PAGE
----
Back to Blog

What do New Zealand sheep farms and millions of iPads have in common?

Part 1 of a series of discussions with Ahmad Zakaria about operations at Apple, Allbirds, and Firstbase

Sales and Marketing

January 25, 2024

In this article
Book a Demo

This is the first installment of a three-part interview series with Ahmad as we explore his hard-earned lessons as a supply chain leader at some of the best companies in the world.

During his time at Apple, he oversaw the launch and sustained delivery effort for tens of millions of iPad Minis.

In 2017, he joined the Allbirds team early in their journey and was instrumental in guiding the growth of their operations footprint from a small single-supplier system to one that could support hundreds of millions of dollars of annual sales.

Today, Ahmad is the VP of Operations at Firstbase, where they’re building an end-to-end platform that helps teams manage their global workforce. For him, this means figuring out how to get containers-worth of bulky furniture and expensive laptops all around the world in the fastest and cheapest manner, and back! On the side, he somehow finds time to advise operations-focused startups (like our team at Doss) and share his wealth of insights and tactical know-how.

**This conversation is being facilitated by Bala Pichumani, who covers a wide range of sales, marketing, and support for Team Doss.

What’s at the core of Apple’s operations?

Bala: What was the first time you were really in the weeds doing tactical work and thought like “Wow this is really hard”?

I was at Apple in their Supply and Demand Management team (think of this as a souped up S&OP team) and to be honest it was the best training ground for an operations person. That team at Apple’s HQ is global and central, and manages all the coordination between the supply and demand sides, as well as the various teams who managed other markets, factories, and components. This meant that there was a constant balancing act between the factories (the materials that Apple is buying and  manufacturing) and linking it to the demand side, which is the forecast of sales that are happening on an ongoing basis across all channels and markets. SDM was basically a large optimization problem – with the info I have today, how can I best allocate available resources, both factory capacity and materials availability, to the right points-of-sale to maximize demand and minimize excess.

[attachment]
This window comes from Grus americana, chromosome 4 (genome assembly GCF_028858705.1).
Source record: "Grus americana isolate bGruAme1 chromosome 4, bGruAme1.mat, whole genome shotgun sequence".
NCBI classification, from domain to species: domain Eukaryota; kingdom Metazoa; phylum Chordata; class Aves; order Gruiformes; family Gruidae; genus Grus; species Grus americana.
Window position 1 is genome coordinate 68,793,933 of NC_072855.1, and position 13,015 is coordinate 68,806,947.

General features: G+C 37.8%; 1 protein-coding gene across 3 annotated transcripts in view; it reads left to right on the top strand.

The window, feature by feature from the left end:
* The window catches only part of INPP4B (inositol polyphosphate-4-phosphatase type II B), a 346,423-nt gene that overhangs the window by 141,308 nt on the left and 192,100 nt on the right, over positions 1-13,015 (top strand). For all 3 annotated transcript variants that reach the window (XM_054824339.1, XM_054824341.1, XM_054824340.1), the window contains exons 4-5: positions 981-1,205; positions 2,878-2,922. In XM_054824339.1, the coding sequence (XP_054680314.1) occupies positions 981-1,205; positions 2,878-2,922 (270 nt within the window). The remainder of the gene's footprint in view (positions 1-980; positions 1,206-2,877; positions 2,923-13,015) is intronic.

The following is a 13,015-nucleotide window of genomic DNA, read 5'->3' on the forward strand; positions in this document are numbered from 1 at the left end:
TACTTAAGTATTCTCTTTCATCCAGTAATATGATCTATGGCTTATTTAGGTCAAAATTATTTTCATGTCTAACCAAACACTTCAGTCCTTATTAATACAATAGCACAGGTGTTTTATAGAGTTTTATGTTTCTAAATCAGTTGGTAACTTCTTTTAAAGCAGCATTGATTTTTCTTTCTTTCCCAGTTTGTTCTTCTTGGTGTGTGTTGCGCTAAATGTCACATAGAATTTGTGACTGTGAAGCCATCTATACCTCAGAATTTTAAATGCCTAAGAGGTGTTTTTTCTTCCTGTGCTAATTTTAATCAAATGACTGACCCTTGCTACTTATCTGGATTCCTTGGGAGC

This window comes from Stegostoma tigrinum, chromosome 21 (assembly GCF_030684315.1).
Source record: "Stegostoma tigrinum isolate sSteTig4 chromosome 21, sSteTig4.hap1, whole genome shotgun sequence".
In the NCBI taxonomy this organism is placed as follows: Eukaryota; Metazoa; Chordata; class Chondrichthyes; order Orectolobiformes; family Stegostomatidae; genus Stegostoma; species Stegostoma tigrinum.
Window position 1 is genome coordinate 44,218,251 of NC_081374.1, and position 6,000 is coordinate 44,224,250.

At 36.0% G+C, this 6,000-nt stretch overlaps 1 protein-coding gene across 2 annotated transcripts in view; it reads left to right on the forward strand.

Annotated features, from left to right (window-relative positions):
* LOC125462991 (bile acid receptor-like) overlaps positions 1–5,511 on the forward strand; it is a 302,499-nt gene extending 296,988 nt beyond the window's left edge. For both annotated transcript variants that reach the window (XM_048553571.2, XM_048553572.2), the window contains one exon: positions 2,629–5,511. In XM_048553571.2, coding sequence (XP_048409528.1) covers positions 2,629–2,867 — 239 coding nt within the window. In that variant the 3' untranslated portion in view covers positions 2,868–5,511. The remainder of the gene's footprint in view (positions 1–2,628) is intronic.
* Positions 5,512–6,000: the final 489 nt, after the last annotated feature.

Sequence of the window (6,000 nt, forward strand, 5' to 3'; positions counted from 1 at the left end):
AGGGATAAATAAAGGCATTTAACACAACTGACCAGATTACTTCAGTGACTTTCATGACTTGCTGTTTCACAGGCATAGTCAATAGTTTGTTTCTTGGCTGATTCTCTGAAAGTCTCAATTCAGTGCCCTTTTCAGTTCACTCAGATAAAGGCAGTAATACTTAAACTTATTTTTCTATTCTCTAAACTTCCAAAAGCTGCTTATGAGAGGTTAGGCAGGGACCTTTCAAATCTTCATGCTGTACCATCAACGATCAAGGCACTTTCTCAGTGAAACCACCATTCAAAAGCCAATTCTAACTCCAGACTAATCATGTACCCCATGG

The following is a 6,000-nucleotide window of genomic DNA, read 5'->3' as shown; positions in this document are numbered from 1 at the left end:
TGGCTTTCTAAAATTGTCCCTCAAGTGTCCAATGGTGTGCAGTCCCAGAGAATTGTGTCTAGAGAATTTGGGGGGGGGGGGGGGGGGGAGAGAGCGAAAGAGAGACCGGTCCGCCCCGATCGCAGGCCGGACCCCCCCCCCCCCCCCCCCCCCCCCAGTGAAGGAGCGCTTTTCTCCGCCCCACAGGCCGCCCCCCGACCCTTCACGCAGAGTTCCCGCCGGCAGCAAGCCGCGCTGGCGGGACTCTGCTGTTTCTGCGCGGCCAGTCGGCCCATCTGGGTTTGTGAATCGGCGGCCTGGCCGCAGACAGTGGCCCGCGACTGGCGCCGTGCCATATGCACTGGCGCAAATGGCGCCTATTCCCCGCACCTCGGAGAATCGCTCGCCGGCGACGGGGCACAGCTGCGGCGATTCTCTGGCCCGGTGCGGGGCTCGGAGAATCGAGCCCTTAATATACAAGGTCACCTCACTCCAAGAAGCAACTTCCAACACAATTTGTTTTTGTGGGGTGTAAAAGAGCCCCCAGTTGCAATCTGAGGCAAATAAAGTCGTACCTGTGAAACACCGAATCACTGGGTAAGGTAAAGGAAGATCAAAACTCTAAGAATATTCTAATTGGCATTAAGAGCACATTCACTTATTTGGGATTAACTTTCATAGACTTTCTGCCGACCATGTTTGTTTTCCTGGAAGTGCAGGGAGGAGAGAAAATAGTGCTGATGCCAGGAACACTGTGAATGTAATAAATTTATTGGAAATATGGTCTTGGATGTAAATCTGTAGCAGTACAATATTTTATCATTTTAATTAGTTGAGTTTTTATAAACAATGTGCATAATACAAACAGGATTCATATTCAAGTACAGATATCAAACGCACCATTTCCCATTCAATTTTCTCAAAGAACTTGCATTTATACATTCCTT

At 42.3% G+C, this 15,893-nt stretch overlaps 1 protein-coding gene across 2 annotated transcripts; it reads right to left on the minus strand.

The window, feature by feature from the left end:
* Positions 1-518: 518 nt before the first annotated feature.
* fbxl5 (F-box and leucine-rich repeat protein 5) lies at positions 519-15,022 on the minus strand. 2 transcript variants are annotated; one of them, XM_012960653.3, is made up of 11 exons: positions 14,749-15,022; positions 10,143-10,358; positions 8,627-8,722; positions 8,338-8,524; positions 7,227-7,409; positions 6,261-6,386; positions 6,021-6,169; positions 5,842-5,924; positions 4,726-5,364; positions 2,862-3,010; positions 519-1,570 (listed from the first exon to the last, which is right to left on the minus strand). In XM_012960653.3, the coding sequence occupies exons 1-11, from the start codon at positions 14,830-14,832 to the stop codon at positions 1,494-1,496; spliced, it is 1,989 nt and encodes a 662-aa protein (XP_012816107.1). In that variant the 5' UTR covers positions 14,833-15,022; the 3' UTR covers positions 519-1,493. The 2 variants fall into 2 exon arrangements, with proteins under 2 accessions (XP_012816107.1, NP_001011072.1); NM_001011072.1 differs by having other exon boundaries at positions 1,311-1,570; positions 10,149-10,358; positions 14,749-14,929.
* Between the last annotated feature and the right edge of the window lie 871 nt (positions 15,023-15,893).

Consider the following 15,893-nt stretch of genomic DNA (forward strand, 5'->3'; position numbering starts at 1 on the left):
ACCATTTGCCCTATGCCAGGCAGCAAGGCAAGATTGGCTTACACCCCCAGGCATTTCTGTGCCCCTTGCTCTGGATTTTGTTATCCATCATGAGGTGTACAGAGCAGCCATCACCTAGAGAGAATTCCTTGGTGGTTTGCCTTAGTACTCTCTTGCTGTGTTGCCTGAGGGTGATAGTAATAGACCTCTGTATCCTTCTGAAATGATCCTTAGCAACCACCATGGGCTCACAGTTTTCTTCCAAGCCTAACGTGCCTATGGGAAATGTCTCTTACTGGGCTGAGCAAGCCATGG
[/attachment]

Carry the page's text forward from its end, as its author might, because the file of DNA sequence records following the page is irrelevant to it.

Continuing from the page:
My first job there was launching the iPad Mini. So this was a while ago. And the work was launching this new product and needing to make sure that for this launch, all the countries in the world that will have this product have enough inventory to be able to be sold.

It required a lot of Excel modeling. I was just okay at Excel at that point in time, but everything at Apple in that team happened in Excel at that time. All the forecasting was in Excel. Everything from the inventory side was all Excel, there were no software systems in place except for pulling data which was quite extensive in terms of historical sales and information from the market teams around new sales activities. These were huge models to build and adjust to analyze decisions.

OK quick aside – this is a bit surprising, right? One of the most sophisticated companies in the world was launching their new products based on Excel demand models? Where was all of the custom forecasting software?

It turns out, that wasn’t really what they needed to get the job done – what they needed instead was a sophisticated group of operators to take models from just a “spreadsheet representing demand” and execute it into reality by constantly pushing this information to their suppliers, and being able to be reactive and flexible by using those same models to quickly turn around and take action.

Ahmad: Apple was very detailed in some ways. You had to forecast how much each SKU would sell, like this many black, with this storage amount, and this wireless carrier, in the US and this many of a different configuration in China, and so on…

You would use that to model the inventory when you actually go to manufacture it at which factory. And then you would use that to also tell all the teams who managed the parts vendors, like the Samsung’s of the world, “hey I need this many LCDs to be made to produce these many iPads.”

Again, a short interjection. If you’ve ever looked at any of the IFIXIT teardowns of Apple products you’re probably aware of just how many parts are in an iPad. This photo below is just one-side of their main processor printed circuit board and has dozens of distinct components spread across suppliers (including their own chip designs that are produced by TSMC). It’s not a stretch of the imagination to believe that these Excel models must have been massive.

Where this really got interesting for Ahmad was how the supply plans would change over time.